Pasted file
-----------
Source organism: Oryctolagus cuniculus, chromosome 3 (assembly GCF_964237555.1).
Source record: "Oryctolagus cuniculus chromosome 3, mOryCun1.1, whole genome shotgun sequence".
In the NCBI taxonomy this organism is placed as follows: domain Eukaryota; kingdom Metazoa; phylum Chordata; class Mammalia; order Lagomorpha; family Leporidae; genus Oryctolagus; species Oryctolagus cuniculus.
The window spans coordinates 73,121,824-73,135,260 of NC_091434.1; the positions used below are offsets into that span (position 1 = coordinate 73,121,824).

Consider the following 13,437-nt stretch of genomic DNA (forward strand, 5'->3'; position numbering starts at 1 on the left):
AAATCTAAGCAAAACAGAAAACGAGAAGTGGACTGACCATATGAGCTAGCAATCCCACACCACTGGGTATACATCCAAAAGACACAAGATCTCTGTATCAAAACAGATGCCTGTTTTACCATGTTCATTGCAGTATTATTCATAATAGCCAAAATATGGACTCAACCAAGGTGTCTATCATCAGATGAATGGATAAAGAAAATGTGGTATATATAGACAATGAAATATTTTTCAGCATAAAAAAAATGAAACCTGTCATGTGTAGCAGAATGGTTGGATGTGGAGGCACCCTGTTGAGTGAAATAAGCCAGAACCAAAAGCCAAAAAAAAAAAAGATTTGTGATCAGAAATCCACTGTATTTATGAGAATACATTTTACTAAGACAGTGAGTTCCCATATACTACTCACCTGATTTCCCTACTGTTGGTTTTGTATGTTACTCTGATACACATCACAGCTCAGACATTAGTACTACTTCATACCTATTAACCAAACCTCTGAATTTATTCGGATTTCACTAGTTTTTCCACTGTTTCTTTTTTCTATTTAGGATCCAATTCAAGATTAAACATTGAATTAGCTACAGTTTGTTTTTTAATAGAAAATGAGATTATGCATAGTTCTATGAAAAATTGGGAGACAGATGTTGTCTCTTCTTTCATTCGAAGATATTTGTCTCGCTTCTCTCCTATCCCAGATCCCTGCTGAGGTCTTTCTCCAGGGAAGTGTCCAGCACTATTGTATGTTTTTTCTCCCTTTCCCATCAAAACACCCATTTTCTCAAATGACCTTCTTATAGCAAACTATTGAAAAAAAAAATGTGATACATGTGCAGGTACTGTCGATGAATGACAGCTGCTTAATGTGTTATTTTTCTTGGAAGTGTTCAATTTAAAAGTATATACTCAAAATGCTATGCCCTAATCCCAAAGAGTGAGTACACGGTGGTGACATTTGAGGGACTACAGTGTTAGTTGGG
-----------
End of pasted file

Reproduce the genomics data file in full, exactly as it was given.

Source organism: Oryctolagus cuniculus, chromosome 3 (assembly GCF_964237555.1).
Source record: "Oryctolagus cuniculus chromosome 3, mOryCun1.1, whole genome shotgun sequence".
In the NCBI taxonomy this organism is placed as follows: domain Eukaryota; kingdom Metazoa; phylum Chordata; class Mammalia; order Lagomorpha; family Leporidae; genus Oryctolagus; species Oryctolagus cuniculus.
The window spans coordinates 73,121,824-73,135,260 of NC_091434.1; the positions used below are offsets into that span (position 1 = coordinate 73,121,824).

Consider the following 13,437-nt stretch of genomic DNA (forward strand, 5'->3'; position numbering starts at 1 on the left):
AAATCTAAGCAAAACAGAAAACGAGAAGTGGACTGACCATATGAGCTAGCAATCCCACACCACTGGGTATACATCCAAAAGACACAAGATCTCTGTATCAAAACAGATGCCTGTTTTACCATGTTCATTGCAGTATTATTCATAATAGCCAAAATATGGACTCAACCAAGGTGTCTATCATCAGATGAATGGATAAAGAAAATGTGGTATATATAGACAATGAAATATTTTTCAGCATAAAAAAAATGAAACCTGTCATGTGTAGCAGAATGGTTGGATGTGGAGGCACCCTGTTGAGTGAAATAAGCCAGAACCAAAAGCCAAAAAAAAAAAAGATTTGTGATCAGAAATCCACTGTATTTATGAGAATACATTTTACTAAGACAGTGAGTTCCCATATACTACTCACCTGATTTCCCTACTGTTGGTTTTGTATGTTACTCTGATACACATCACAGCTCAGACATTAGTACTACTTCATACCTATTAACCAAACCTCTGAATTTATTCGGATTTCACTAGTTTTTCCACTGTTTCTTTTTTCTATTTAGGATCCAATTCAAGATTAAACATTGAATTAGCTACAGTTTGTTTTTTAATAGAAAATGAGATTATGCATAGTTCTATGAAAAATTGGGAGACAGATGTTGTCTCTTCTTTCATTCGAAGATATTTGTCTCGCTTCTCTCCTATCCCAGATCCCTGCTGAGGTCTTTCTCCAGGGAAGTGTCCAGCACTATTGTATGTTTTTTCTCCCTTTCCCATCAAAACACCCATTTTCTCAAATGACCTTCTTATAGCAAACTATTGAAAAAAAAAATGTGATACATGTGCAGGTACTGTCGATGAATGACAGCTGCTTAATGTGTTATTTTTCTTGGAAGTGTTCAATTTAAAAGTATATACTCAAAATGCTATGCCCTAATCCCAAAGAGTGAGTACACGGTGGTGACATTTGAGGGACTACAGTGTTAGTTGGG